New York’s Consent Law states that a CDL holder gives consent to have their blood, breath, urine, or saliva tested for alcohol or drugs when a police officer conducts a traffic stop.
A CDL holder who is facing their first DWI-related charge will be required to pay a $550 civil penalty for commercial drivers. They must pay this fee before they reapply for a driver’s license. Their license will also be revoked for 18 months.
|DWI-Related Charge||Possible Penalties for CDL Holders|
|Operating a commercial vehicle with BAC ≥ 0.04%||Higher fines; Permanent revocation of driver’s license|
|Refusing a chemical test||Minimum $250 annual assessment fine for 3 years (part of New York’s Driver Responsibility Program)|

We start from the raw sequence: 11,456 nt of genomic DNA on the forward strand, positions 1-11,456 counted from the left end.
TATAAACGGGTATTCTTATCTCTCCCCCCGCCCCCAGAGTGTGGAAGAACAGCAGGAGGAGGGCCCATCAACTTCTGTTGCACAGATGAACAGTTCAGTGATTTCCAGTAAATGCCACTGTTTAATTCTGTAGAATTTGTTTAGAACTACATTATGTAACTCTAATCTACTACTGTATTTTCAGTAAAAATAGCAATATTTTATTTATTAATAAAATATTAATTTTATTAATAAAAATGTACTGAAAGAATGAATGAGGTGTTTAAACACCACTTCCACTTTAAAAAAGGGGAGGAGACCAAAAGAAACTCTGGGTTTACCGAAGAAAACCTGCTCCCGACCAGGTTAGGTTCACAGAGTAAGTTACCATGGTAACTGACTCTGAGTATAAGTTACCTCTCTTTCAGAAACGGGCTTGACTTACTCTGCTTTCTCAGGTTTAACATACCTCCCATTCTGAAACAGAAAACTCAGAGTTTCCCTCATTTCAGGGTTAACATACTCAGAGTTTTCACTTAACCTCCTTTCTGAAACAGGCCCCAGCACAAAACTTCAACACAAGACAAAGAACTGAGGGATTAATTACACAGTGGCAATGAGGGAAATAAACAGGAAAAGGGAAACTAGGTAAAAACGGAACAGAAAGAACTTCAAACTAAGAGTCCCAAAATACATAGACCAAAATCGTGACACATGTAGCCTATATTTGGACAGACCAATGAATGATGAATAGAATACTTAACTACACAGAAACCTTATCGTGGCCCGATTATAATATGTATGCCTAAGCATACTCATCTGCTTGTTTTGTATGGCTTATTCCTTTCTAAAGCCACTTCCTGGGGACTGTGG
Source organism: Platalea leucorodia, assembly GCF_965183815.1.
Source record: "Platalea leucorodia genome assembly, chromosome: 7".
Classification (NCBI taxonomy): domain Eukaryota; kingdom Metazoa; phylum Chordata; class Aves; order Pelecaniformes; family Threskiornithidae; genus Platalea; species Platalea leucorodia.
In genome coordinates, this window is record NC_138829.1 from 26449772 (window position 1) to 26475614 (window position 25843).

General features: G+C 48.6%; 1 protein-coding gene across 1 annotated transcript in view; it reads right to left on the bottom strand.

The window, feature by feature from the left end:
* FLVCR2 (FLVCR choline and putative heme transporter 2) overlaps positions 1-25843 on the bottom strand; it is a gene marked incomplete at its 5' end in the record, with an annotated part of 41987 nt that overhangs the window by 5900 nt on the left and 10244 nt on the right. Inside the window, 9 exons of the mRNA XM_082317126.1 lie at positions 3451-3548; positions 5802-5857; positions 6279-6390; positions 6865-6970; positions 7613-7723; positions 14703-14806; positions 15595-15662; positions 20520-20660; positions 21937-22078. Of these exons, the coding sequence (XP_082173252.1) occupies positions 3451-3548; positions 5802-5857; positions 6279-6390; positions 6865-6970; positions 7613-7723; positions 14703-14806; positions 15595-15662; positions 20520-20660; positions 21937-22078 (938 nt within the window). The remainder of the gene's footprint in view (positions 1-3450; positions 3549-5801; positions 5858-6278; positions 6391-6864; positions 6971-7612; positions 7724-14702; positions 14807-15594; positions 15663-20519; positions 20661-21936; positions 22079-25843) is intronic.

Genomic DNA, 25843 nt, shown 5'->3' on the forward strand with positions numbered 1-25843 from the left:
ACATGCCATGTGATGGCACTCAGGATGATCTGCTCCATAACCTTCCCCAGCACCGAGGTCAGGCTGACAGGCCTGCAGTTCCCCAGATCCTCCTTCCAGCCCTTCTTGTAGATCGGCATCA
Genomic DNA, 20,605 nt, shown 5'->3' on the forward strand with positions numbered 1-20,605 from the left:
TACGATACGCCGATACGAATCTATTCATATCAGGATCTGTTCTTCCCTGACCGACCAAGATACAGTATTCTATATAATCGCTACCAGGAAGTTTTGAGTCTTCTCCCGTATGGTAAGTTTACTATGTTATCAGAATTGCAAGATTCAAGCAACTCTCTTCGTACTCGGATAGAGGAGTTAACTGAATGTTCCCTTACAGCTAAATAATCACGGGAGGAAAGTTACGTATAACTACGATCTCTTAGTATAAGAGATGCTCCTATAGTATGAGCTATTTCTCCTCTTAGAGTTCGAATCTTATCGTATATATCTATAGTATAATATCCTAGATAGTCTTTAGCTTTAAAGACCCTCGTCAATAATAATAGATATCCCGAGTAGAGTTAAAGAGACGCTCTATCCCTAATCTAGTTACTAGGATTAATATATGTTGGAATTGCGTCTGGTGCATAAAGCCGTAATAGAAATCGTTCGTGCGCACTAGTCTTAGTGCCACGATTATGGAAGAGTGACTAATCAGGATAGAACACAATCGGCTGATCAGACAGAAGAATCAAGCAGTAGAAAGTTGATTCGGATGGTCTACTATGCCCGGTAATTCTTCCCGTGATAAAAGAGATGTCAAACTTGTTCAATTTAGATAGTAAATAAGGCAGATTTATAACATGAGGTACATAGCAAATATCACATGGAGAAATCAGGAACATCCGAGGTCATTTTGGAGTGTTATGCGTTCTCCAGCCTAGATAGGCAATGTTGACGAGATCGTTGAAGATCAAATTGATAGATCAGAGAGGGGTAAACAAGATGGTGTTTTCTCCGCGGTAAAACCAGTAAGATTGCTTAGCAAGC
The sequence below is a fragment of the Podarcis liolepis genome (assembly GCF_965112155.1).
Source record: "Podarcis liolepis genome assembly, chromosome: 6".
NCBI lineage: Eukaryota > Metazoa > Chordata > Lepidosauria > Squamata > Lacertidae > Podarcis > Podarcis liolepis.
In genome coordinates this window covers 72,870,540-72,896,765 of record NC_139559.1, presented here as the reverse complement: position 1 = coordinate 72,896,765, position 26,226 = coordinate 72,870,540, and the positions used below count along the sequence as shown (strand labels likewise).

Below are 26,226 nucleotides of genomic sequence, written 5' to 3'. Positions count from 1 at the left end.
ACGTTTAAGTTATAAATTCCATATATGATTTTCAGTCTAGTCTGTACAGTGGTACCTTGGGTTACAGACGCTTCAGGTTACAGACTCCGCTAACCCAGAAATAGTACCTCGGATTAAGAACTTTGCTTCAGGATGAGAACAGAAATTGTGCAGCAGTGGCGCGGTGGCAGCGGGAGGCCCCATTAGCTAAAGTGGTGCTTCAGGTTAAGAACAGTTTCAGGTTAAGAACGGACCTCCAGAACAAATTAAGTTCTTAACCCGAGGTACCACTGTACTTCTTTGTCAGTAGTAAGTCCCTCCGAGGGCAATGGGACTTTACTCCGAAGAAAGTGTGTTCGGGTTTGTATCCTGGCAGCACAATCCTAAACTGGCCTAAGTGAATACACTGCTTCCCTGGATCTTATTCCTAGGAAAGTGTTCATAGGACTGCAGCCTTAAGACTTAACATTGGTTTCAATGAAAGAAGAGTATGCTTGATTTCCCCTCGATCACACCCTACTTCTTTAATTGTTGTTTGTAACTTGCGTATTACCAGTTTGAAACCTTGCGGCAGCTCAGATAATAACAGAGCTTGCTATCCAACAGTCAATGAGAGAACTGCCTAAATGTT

|First DWI-related charge||$550 civil penalty for commercial drivers; License revocation for 18 months|
Is Your License Suspended Immediately After a DUI
If you find yourself involved in a DUI case, where you are accused of having a Blood Alcohol Content (BAC) of .08% or higher at the time of arrest, you should expect an immediate suspension of your driver’s license. This suspension usually takes place at your arraignment, which is your first court appearance where you can enter a plea.
If you choose to plead guilty to the DUI charge, your license will be suspended, but the suspension will be delayed for 20 days. This 20-day grace period allows you to enroll in the Drinking Driver Program (DDP), now called the Impaired Driver Program (IDP). By participating in the DDP/IDP, you have the opportunity to apply for a conditional license. So, by admitting guilt for the DUI, you may not necessarily face a complete prohibition from driving for a certain period.